The future of healthcare systemsBMJ 1997; 314 doi: https://doi.org/10.1136/bmj.314.7093.1495 (Published 24 May 1997) Cite this as: BMJ 1997;314:1495
Information technology and consumerism will transform health care worldwide
- Richard Smith, Editora
Extrapolation of current trends is a poor way to think about the future, particularly at times of great change. The best method, according to Ian Morrison, former president of the Institute for the Future in California, seems to be to bring together a diverse group of people knowledgeable about the subject of interest, provide them with good data, and ask them to imagine a series of possible scenarios. Earlier this year Andersen Consulting, the world's largest management consulting firm, invited 25 people from different parts of health care and from 10 countries to Singapore to consider how the world's healthcare systems might develop.
The group was particularly interested in what part “managed care” might play. The World Bank has argued that it has much to offer internationally, and many American managed care organisations have already begun to operate outside the United States. One of the main conclusions of the meeting was that the whole system of managed care (if there is such a thing) had little to offer but that the many tools of managed care (see box) had much to offer most healthcare systems.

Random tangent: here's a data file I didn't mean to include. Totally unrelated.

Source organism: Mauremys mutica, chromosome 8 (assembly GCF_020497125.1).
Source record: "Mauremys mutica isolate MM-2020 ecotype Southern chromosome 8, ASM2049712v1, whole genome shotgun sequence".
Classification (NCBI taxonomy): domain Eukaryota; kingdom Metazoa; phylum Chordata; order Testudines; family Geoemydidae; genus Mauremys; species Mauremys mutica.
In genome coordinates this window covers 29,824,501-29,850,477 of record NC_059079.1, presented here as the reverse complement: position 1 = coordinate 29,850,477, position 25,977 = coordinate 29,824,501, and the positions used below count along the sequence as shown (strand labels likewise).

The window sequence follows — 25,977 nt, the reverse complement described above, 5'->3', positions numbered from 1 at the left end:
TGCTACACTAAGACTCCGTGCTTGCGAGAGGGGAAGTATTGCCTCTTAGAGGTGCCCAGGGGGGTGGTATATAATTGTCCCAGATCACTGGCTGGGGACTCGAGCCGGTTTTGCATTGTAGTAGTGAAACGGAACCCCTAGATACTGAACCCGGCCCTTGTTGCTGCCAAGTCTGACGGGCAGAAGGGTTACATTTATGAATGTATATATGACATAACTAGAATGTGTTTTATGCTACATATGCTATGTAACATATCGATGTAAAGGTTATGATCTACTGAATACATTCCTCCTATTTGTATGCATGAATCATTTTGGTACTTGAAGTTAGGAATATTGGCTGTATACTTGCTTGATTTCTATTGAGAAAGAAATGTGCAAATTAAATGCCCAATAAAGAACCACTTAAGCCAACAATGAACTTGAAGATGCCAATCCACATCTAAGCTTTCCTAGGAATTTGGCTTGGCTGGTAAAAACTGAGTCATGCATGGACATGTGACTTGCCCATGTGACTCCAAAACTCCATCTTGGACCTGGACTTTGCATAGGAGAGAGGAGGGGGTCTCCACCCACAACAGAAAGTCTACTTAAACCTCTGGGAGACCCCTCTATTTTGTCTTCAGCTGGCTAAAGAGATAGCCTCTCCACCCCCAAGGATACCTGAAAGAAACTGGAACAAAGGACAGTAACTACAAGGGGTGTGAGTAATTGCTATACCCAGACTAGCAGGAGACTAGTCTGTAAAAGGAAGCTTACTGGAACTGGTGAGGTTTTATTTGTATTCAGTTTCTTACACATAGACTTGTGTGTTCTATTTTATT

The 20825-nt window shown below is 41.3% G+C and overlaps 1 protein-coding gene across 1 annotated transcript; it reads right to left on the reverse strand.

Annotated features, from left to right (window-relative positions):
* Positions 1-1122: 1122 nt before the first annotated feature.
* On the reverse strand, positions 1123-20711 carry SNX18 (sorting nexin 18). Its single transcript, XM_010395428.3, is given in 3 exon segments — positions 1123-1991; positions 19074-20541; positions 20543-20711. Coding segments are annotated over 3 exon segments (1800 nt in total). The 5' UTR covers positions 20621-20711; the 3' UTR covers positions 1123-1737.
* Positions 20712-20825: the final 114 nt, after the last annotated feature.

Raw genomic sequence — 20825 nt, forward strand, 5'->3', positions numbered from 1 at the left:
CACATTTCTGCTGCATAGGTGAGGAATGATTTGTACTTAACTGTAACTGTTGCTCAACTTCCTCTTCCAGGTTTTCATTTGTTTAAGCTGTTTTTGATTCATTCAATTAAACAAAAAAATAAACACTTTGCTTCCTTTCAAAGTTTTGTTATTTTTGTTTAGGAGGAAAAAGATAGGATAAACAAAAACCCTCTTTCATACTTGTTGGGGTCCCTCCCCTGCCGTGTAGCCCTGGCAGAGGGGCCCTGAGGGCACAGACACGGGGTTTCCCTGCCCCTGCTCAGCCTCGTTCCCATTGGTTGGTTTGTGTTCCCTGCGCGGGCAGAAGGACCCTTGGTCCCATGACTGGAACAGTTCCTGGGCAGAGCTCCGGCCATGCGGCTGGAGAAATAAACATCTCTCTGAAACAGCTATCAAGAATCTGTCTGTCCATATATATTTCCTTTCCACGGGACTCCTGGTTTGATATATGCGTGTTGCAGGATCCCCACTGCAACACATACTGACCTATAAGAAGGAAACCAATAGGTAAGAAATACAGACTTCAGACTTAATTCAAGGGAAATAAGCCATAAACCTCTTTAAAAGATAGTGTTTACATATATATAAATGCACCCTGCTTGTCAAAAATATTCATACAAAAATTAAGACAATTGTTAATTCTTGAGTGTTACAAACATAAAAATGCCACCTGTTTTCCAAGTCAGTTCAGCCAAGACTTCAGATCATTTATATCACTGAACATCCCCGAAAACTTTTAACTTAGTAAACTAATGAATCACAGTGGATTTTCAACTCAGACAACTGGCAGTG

Some tools of managed care
Advice lines to patients
Review of use
Greater use of guidelines
Greater use of non-doctors
Although every healthcare system is different, they can be grouped into four “archetypes.” Socialised medicine (as in Britain or Sweden) covers everybody, has a single payer, and usually has those who provide care salaried or capitated (paid so much for every person for whom they provide care). Socialised insurance (as in Australia, Canada, or France) also covers everybody and has a single payer but pays those who provide care a fee for each service. Mandatory insurance (as in Germany, Brazil, Japan, Malaysia, and Singapore) again covers everybody but has multiple sickness funds or insurance carriers and provides care through a mixture of salaried public providers and private providers paid a fee for each service. Voluntary insurance (as in the United States or South Africa) does not offer cover to everybody and has many payers and providers and different systems of payment and delivery.